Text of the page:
Vancouver miner, Indian chem firm consider potash j.v.

Western Potash, a junior mining company looking for outside capital to help build a potash mine in Western Canada, said Wednesday that it was talking about a joint venture with India’s Rashtriya Chemicals and Fertilizers, among others.

Western Potash plans to build its Milestone mine, southeast of Regina, by 2016 and eventually produce 2.8 million tonnes of potash for fertilizer markets.

"We have talked to and are talking to (Rashtriya)," said John Costigan, vice-president of corporate development for Vancouver-based Western Potash. "I would say right now they’re one of numerous players. These big companies move very slowly, and we’re proceeding cautiously too.

"We don’t want to get in bed with the wrong player."

Costigan said he thinks Rashtriya is also talking to other junior potash miners in Saskatchewan, which include Karnalyte Resources and Encanto Potash.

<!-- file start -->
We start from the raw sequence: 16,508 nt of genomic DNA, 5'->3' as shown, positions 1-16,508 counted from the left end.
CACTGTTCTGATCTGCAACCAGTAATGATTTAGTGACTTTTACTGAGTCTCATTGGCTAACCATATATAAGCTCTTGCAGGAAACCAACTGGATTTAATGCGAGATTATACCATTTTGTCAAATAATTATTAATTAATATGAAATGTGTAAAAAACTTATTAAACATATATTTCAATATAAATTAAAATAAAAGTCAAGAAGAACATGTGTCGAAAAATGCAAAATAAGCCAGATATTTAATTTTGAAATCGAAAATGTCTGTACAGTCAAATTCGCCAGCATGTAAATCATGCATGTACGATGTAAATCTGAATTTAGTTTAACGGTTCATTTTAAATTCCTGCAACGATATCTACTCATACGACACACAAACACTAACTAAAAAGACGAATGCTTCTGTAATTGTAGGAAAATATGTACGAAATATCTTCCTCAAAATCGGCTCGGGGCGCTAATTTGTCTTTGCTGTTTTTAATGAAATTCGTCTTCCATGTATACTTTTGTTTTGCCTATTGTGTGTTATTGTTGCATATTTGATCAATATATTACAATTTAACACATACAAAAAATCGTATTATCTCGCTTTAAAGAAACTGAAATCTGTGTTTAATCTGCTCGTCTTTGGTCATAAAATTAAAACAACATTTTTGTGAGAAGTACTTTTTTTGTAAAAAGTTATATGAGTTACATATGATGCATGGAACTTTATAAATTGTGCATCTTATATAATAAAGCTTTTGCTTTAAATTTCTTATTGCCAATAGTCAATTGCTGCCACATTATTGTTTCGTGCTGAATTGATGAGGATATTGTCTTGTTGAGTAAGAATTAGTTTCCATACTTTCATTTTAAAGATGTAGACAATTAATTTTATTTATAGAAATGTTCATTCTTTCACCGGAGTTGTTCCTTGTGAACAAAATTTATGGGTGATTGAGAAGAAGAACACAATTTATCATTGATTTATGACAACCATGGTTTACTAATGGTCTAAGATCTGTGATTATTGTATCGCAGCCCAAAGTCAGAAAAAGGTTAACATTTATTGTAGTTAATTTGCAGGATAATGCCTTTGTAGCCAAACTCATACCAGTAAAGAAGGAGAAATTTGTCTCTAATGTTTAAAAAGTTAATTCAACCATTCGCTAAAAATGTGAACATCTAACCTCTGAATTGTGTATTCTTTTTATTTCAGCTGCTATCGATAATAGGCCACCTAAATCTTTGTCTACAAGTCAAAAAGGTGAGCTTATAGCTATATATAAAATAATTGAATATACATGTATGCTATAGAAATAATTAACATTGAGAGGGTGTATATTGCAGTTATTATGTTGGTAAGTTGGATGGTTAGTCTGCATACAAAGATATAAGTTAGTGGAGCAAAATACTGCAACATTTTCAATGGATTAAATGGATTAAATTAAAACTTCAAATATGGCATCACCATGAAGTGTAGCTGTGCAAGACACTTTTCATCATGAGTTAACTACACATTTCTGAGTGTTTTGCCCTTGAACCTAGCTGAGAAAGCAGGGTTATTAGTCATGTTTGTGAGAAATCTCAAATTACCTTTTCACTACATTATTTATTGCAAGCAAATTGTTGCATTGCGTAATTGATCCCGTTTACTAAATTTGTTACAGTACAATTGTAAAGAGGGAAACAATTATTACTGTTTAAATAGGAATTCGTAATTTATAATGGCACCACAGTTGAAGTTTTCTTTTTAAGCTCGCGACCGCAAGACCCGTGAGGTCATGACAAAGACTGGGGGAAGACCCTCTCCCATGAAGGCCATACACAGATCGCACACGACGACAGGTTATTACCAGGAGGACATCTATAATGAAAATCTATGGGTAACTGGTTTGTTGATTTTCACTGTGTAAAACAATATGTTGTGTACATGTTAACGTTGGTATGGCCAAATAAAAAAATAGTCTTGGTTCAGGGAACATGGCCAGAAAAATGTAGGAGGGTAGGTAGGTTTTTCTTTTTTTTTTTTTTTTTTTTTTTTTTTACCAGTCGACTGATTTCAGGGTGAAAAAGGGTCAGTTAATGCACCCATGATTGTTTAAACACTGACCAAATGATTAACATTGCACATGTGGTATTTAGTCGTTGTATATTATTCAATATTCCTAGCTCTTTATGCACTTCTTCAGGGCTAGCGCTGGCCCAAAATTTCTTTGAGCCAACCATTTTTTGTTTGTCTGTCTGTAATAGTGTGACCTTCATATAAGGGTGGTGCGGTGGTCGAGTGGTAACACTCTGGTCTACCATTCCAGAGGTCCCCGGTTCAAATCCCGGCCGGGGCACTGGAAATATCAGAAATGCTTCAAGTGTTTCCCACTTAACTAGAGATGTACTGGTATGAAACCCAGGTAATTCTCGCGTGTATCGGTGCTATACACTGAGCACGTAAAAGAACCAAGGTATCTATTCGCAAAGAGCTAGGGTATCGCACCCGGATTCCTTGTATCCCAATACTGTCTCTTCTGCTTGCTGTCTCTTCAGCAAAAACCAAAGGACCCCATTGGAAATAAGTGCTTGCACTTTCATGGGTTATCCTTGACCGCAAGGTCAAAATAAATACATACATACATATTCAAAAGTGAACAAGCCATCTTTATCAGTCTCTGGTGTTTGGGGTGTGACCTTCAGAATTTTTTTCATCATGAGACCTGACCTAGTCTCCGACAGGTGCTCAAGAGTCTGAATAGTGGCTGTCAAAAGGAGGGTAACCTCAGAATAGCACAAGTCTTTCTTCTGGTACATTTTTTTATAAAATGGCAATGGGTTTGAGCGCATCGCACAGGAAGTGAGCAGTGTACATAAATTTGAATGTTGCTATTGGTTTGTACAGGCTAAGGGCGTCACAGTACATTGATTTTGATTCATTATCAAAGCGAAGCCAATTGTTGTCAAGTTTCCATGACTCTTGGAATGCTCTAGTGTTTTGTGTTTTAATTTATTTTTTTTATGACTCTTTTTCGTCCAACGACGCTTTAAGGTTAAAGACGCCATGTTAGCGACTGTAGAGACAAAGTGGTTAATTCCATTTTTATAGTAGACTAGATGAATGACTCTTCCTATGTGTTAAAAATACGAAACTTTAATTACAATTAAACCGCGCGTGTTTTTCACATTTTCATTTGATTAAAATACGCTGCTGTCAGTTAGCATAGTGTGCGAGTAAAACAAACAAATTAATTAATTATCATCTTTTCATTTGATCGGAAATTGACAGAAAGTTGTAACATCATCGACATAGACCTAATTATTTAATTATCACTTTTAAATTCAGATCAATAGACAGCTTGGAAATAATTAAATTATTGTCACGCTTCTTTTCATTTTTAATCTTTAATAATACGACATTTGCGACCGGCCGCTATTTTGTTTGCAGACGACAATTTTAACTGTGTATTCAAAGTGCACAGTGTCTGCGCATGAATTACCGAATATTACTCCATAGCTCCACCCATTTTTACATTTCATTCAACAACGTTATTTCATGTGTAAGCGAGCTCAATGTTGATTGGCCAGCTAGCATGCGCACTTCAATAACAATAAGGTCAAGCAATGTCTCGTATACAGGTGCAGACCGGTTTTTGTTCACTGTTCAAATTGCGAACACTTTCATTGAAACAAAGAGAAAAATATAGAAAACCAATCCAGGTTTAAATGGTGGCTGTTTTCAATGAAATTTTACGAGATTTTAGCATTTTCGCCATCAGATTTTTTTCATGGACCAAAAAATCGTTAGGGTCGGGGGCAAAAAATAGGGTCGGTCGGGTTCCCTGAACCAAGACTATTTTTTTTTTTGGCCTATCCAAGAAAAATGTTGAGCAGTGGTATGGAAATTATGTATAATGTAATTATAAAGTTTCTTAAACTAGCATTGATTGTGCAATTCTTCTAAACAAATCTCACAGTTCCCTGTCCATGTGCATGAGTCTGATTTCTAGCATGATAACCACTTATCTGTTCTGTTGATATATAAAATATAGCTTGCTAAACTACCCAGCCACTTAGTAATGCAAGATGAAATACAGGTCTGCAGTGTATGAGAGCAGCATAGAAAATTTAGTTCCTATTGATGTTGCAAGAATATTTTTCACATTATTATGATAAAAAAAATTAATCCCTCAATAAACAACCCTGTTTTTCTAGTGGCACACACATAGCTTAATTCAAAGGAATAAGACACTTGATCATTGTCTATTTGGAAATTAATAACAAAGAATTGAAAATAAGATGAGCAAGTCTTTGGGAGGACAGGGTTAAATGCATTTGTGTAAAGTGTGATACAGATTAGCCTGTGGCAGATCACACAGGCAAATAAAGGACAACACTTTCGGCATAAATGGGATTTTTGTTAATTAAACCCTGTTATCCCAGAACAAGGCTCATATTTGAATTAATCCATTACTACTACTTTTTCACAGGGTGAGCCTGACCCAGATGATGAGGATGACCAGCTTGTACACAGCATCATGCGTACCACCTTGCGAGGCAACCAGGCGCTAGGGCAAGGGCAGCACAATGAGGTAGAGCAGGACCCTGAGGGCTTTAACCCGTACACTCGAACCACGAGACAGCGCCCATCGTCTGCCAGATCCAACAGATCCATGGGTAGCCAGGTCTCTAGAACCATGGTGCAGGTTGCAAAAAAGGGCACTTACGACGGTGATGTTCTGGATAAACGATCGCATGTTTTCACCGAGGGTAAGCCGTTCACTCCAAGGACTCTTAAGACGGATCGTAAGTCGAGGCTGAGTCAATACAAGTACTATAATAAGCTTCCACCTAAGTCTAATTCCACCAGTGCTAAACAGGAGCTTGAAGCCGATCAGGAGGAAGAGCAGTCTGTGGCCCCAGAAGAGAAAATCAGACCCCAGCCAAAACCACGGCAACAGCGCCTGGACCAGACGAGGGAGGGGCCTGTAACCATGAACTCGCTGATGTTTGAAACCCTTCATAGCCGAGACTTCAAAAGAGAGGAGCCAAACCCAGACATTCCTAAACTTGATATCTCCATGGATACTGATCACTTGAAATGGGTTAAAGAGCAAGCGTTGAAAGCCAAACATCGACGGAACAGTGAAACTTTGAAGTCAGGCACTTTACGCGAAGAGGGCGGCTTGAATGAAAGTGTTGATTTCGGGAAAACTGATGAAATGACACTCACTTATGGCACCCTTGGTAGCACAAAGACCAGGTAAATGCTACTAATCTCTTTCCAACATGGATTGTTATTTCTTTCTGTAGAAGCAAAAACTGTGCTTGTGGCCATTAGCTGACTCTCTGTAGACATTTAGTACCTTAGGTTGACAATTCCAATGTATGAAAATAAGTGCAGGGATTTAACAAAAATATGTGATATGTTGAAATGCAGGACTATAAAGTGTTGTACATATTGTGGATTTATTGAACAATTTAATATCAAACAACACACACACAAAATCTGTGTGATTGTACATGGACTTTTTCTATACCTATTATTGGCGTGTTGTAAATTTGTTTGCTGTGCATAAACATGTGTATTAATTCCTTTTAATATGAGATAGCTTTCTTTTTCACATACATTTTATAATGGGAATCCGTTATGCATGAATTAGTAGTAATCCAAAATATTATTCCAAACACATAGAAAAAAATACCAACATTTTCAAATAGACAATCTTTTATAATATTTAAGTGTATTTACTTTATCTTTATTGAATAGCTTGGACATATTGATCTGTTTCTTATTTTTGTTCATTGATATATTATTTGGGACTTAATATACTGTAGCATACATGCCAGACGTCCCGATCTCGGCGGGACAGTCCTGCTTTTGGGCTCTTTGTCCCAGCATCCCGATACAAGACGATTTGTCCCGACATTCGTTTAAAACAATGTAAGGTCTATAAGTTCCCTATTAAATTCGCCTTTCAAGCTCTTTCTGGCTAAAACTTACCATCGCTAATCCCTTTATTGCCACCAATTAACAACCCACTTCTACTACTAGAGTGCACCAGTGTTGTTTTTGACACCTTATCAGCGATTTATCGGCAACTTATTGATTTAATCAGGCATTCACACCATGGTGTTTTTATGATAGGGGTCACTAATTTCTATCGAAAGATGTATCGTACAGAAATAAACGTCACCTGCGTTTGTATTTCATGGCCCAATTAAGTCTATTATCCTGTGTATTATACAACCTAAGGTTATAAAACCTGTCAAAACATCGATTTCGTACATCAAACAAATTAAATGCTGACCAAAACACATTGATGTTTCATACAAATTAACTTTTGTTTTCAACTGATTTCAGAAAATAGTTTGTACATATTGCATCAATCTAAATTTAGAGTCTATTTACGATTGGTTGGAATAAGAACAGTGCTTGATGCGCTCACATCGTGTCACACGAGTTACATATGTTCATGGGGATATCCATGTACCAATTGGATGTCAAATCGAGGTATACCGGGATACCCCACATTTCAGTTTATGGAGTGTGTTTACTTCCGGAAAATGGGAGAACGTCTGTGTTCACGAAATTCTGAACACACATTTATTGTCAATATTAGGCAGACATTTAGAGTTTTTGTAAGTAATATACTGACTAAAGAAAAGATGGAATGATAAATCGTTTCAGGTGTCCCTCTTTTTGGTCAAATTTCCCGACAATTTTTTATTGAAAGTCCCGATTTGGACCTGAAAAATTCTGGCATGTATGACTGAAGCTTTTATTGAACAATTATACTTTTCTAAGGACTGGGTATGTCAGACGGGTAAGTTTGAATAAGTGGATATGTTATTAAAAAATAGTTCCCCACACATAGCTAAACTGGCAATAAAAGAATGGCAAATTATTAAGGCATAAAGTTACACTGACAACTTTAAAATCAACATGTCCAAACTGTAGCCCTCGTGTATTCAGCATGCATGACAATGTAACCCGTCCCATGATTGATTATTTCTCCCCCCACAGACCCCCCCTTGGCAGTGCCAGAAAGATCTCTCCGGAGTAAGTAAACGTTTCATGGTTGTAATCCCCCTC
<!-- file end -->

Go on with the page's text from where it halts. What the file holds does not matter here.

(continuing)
Western hopes to strike a deal with an investor on buying a stake in the company or taking it over by the end of 2012, with a feasibility study on Milestone due in late November.

Rashtriya’s chairman, R.G. Rajan, told Reuters on Friday that the state-run company is considering a possible $1 billion investment in Canadian potash mines to secure long-term supply of the nutrient.

That level of investment could make it a junior partner in Western’s project, which is estimated to cost $2.5 billion.

India is the world’s No. 2 buyer of potash, and its major suppliers including PotashCorp, Mosaic and Agrium. The country meets its entire potash requirement through imports.

The world’s two biggest mining companies, BHP Billiton and Vale SA, recently delayed decisions on building their own potash mines in Saskatchewan, which is home to more than 40 per cent of the world’s potash reserves.

Western also said Wednesday that it had submitted an environmental impact statement to the Saskatchewan government about the Milestone project.

Shares of Western Potash were up one cent at 65 cents in Toronto around midday.

— Rod Nickel writes for Reuters from Winnipeg.

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